Mass Incident in Urumqi Claims Many Lives

A mass incident of seismic proportion broke out in the evening of 5 July 2009 at Urumqi, the capital city of Xinjiang.   ABC China correspondent Stephen McDonell filed this report from Beijing for the PM program.

ABC – PM | Mon, 06 Jul 2009 18:36:00 +1000

The latest official death toll has risen to 156.  In the meantime, Internet traffic and telephone connections to Urumqi are said to be cut off.  Social networking sites such as Twitter, Youtube and Flickr are blocked in most Chinese cities. 

Just for now.  And I’ll follow up with a bit more detailed discussions tomorrow.

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9 Responses to Mass Incident in Urumqi Claims Many Lives

  1. Ned Kelly says:

    I suggest that the CCP is scapegoating the Uighurs similarly to how Germany’s Nazi Party scapegoated the Jews.

    And in the Koran, as well as in ancient Jewish AND Christian scriptures, God says, “whoever saves one life, it is as if he saved the Whole World”.

    And the Prophet Jesus said, that at the Last Judgment, “Some of the greatest shall be last, and some of the last shall be greatest.” All of which turns the fantasy of China’s “economic miracle” upside-down, in light of what the weakest people in China, including China’s minority of Muslims, are experiencing today. At God’s Last Judgment, “economic development” will mean nothing, while compassion will mean everything.

  2. anonymous says:

    So I guess the Muslims of 9/11 killed the whole world 3,000+ times over? And Bush let 3,000 black worlds die in Katrina, too.

  3. C.A. Yeung says:

    Anonymous (Ferin),

    Are you suggesting that the Chinese government’s suppression of the Uighurs in Xinjiang is:

    (1) in retaliation against Muslims for 9/11? and
    (2) inspired by the way GW Bush handled the Katrina disaster?

    Gee, I like you logic.

  4. Ned Kelly says:

    I’ll just take his comment as a confession of moral imbecility, which in the good old days was grounds for involuntary sterilisation.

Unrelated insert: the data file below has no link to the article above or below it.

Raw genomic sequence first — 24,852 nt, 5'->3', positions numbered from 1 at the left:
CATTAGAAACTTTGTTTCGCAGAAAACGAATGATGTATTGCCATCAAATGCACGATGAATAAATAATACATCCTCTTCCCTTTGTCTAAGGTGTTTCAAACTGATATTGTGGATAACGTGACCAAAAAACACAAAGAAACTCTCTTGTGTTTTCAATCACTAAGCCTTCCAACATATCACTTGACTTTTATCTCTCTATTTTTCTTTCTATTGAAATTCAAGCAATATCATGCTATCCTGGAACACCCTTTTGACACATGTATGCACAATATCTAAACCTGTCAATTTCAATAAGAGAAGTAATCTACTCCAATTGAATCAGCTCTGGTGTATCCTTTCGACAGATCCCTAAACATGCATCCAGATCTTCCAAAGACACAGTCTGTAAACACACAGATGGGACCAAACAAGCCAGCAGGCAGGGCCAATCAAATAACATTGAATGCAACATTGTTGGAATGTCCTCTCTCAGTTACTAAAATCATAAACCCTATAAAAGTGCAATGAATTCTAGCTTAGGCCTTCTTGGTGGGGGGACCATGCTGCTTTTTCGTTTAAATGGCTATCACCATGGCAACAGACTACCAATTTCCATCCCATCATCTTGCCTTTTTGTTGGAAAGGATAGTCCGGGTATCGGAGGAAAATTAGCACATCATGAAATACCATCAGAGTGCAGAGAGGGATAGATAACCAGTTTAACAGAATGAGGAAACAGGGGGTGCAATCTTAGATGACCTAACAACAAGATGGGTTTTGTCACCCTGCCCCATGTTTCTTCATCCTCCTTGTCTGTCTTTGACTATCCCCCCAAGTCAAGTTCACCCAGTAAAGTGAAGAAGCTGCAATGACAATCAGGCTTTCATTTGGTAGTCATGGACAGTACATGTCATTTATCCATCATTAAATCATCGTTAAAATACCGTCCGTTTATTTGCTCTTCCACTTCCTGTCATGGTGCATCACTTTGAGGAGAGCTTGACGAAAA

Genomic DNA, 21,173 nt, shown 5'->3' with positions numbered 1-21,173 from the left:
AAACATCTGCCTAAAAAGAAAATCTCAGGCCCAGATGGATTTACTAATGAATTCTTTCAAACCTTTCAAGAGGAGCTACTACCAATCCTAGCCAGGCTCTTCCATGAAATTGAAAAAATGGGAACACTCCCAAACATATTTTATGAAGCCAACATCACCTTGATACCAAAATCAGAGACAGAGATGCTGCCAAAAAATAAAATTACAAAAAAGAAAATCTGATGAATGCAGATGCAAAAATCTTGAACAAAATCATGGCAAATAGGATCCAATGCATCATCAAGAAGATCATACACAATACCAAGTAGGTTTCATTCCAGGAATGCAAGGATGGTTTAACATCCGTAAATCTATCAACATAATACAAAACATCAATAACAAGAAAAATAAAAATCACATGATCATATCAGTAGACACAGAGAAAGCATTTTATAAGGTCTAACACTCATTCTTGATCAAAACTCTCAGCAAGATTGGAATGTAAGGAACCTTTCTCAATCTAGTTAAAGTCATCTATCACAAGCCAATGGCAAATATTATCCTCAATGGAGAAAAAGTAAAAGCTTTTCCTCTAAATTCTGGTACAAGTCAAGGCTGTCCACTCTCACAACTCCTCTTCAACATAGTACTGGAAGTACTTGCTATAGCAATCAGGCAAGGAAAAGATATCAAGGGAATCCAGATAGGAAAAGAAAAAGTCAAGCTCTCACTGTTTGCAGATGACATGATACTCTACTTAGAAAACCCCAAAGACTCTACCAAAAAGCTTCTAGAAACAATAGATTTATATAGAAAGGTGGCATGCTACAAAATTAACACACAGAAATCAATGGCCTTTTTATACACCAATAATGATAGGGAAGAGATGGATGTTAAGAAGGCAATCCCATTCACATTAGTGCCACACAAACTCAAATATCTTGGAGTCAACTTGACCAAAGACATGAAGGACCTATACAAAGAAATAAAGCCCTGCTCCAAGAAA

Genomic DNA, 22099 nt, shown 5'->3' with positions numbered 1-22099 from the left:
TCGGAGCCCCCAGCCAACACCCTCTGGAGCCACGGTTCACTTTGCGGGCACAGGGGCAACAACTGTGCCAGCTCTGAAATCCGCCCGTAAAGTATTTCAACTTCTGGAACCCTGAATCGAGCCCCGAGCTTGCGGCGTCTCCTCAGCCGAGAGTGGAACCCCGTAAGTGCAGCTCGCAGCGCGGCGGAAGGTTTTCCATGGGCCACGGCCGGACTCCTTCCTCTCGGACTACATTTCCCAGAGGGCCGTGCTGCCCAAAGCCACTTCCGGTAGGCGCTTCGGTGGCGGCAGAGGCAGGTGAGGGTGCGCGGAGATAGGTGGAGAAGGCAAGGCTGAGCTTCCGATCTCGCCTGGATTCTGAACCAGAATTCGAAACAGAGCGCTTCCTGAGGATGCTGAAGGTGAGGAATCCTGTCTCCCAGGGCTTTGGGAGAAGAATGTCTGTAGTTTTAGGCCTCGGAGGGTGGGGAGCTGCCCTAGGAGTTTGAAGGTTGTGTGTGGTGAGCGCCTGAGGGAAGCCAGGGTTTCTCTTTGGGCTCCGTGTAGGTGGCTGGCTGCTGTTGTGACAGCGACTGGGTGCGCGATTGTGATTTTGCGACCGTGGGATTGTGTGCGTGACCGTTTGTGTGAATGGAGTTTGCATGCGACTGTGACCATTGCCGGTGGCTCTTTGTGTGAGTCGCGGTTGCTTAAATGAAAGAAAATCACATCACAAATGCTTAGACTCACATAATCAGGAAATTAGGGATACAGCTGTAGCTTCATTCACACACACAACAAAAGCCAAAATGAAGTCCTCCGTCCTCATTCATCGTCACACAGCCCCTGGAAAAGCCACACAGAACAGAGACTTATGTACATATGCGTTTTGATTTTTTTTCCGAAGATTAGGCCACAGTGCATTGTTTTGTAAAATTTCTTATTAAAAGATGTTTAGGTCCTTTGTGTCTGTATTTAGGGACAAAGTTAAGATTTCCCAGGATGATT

5. Weichen (Newcomer) says:

    While CCP certinaly is very stupid blaming all the problems on the Urumqi people, but I am wondering the cause of the riot… Xinhua claimed that it was started by the Urumqi terrorists (WUC), but Xinhua is a pile of shit… (sorry for my swearing) while other western news media claimed that it was a result of a CCP crackdown (I never liked western media). Still, other sources claim that it was a fight between the Han and the Urumqi. So which is it?

  6. C.A. Yeung says:

    Weichen, welcome:

    I believe the recent riot was related to a brawl between Han and Uighur workers at a toy factory in Guangdong. The situation deteriorated when the government started to censor discussions in the media. This allows ridiculous rumour to circulate. As I pointed out before, rumours played a very important role, not only in triggering Uighur riots on Sunday, but also subsequent Han riots on Tuesday.

    The longer term problem in that area is due to a perceived sense of social injustice among different ethnic groups, which ultimately boils down to an ineffective government policy towards national minorities. One can’t achieve ethnic harmony through coercion. It has to be done through dialogue that promote mutual understanding.